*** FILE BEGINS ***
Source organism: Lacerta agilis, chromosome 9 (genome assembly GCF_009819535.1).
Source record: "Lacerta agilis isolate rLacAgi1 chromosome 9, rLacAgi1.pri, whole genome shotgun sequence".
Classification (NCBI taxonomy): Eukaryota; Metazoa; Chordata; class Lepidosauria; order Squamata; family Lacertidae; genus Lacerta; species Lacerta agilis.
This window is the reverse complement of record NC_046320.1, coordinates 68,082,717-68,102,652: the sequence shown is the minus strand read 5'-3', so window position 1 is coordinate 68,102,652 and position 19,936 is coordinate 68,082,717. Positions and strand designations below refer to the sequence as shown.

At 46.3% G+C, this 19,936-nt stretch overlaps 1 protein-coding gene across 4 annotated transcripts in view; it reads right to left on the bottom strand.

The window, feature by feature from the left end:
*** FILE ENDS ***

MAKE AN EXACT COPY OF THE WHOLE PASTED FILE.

Source organism: Lacerta agilis, chromosome 9 (genome assembly GCF_009819535.1).
Source record: "Lacerta agilis isolate rLacAgi1 chromosome 9, rLacAgi1.pri, whole genome shotgun sequence".
Classification (NCBI taxonomy): Eukaryota; Metazoa; Chordata; class Lepidosauria; order Squamata; family Lacertidae; genus Lacerta; species Lacerta agilis.
This window is the reverse complement of record NC_046320.1, coordinates 68,082,717-68,102,652: the sequence shown is the minus strand read 5'-3', so window position 1 is coordinate 68,102,652 and position 19,936 is coordinate 68,082,717. Positions and strand designations below refer to the sequence as shown.

At 46.3% G+C, this 19,936-nt stretch overlaps 1 protein-coding gene across 4 annotated transcripts in view; it reads right to left on the bottom strand.

The window, feature by feature from the left end: